Archive for June 15th, 2012
So just how big IS big data?
This is your opportunity to find out, and, to contribute.
IBM’s Institute for Business Value is conducting a study on big data, and we’d like to hear from you.
The idea behind the study is simple: To develop a fact-based analysis of big data activities in the global marketplace.
Through this research, IBM hopes to help the marketplace better understand some key tenets behind the big data movement: To gain an organizational view of big data and organizations’ primary objectives for investments in this burgeoning area. To understand better the drivers and leaders of big data activities. To understand the current and planned state of big data activities, and patterns that suggest best practices of big data implementations.
The survey is slated to run through June 29, 2012, and takes approximately 10-15 minutes per respondent.
All responses will be viewed in the aggregate, and individual responses will not be disclosed beyond the survey analysis team without expression permission of the respondent.
The audience for the survey: Global business executives, management and analysts, as well as IT professionals, across all levels of the organizational hierarchy (from C-suite to data analysts).
Once the fielding is completed, the survey results will be analyzed by a wide team of subject matter experts from within IBM, along with a team of faculty from a globally recognized university.
This data will be combined with interviews and case studies to develop a final reporting of findings and big data benchmarks to be published in October of this year.
So, in short, this is your opportunity to be part of the benchmarks that will define the big data era, one that you can use to compare with your own organization.
All participants will receive a copy of the final study, and will also be eligible to download the IBM e-book entitled “Understanding Big Data.”
Here’s the link if you’d like to be part of this exciting big data discovery!
If you watched any of the first day’s play of the 2012 U.S. Open Championship, you know that the Olympic Club Lake Course has not been kind to the world’s best golfers.
And that’s just the way I like it.
From Tiger Woods to world #1 Luke Donald to last year’s U.S. Open champion, Rory McIlroy, virtually every player is struggling with the razor trimmed greens and tight fairways at Olympic.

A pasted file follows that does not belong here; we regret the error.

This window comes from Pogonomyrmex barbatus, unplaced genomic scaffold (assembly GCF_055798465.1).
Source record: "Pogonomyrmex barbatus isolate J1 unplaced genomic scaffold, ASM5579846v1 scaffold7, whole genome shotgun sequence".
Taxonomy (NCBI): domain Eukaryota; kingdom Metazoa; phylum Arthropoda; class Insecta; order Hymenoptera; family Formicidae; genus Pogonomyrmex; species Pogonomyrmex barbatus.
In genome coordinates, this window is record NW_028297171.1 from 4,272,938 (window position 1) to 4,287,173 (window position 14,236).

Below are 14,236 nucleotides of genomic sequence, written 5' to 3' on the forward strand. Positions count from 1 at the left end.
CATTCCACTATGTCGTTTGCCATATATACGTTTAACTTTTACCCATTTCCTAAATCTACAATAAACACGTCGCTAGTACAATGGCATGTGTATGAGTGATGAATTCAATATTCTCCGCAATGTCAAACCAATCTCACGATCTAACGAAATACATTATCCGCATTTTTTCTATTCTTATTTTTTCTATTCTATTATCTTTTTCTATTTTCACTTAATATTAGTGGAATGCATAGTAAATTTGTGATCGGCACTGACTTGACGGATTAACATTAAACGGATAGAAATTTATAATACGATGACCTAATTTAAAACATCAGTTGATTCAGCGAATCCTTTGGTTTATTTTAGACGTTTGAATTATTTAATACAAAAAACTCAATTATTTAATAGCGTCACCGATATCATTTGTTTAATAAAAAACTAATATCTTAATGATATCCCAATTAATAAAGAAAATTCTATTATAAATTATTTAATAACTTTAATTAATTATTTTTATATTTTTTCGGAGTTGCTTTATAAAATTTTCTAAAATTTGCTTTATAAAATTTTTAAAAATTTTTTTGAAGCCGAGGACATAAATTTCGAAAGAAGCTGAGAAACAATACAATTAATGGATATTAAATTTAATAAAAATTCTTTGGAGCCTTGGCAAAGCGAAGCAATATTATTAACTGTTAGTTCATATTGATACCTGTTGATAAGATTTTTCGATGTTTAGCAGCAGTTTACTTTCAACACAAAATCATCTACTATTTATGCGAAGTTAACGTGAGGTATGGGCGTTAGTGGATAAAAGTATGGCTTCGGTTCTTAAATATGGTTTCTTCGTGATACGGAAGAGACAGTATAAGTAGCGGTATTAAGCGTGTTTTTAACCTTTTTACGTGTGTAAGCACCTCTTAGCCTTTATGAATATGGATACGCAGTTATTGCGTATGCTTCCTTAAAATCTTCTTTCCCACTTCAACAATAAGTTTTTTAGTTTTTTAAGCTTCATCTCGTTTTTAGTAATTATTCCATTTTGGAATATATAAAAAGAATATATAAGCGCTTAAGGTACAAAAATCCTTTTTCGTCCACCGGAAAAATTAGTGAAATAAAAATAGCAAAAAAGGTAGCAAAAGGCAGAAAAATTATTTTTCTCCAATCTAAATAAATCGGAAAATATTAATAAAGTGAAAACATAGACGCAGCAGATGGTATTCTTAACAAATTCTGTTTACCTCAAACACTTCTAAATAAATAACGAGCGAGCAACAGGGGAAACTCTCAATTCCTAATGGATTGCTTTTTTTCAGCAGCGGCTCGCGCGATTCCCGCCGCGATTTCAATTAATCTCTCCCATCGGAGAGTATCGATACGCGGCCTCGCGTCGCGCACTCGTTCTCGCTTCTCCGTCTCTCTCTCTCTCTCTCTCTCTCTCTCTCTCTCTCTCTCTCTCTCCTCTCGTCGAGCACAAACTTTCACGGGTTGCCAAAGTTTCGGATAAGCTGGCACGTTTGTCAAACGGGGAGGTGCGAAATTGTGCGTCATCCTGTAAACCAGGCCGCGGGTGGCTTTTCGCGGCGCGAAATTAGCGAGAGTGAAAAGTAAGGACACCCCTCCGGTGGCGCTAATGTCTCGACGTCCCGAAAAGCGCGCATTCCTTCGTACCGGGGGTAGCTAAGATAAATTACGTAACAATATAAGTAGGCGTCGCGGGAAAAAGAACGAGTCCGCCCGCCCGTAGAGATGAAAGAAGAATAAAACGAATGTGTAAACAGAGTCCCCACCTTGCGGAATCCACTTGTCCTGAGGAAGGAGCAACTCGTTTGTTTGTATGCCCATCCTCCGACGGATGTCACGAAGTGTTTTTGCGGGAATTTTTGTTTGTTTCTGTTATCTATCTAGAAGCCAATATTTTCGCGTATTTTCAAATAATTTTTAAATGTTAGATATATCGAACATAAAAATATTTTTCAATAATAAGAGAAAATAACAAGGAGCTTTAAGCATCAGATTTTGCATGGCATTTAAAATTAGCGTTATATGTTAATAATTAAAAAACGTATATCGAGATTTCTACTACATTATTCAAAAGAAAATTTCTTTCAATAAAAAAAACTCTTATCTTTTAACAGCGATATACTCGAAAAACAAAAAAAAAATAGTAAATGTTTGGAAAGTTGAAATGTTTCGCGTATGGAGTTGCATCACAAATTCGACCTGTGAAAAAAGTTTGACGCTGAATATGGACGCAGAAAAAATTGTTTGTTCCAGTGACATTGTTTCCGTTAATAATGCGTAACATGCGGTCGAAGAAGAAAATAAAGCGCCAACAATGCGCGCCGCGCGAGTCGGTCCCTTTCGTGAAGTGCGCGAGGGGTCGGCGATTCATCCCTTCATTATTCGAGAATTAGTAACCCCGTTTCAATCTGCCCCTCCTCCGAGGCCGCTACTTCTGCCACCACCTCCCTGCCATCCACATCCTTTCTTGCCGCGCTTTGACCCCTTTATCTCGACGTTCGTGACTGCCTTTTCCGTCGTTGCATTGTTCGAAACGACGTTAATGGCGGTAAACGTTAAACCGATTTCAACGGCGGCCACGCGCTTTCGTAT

It’s always fun to watch the seasoned pros get humbled on a golf course: Landing the ball, holding the ball, putting the ball…stopping the ball.
In fact, Olympic played at over 700 over par yesterday, 400 something in just the first 6 holes, which all the pundits had warned about.
Currently, Michael Thompson leads the field at four under, and Tiger Wood is tied for second at one under. But there’s still plenty of golf to be played.
Who I’m keeping my eye on for day two: Tiger, no question. But also former U.S. Open champions GraemeMcDowell, currently at two under for the tournament after 9 holes today, and Jim Furyk, who’s even after 7.
David Toms is also tied at −1, and yesterday’s Jason Bohn is still settled in at even.
I’ll also be keeping an eye on Hunter Mahan (+1 for the tournament, −1 for the day), and Ian Poulter (+1).
Angel Cabrera is only +3, as is Ernie Els and Matt Kuchar, so there’s lots of opportunity left to climb their way back and make the weekend.
As for Tiger Woods’ play yesterday, you could tell he was back in the zone. He played the course, not the other players, and played some gorgeous iron approaches that demonstrated not only his technical prowess, but his savvy at how the greens were accepting (or not) approach shots.
If he plays like that again today, Woods could easily be leading into the weekend.
Regardless, it’s going to be fun to watch.
If you’re an avid fan, be sure to check out some of the useful features of the U.S. Open Web site for “golf’s toughest test.” The live video is carrying coverage today of the Jim Furyk, Sergio Garcia, and Graeme McDowell threesome, and the “PlayerTracker” allows you to follow and review the play of individual players or groups by hole. I’m just learning my way around that particular course, but thus far, it’s extremely cool.
Finally, don’t forget to keep your eye on the amateur players. California’s 17-year-old Beau Hossler is even for the tournament, and Arizona’s Alberto Sanchez is only four over for the tournament.
It’s going to be one heck of a weekend of championship golf.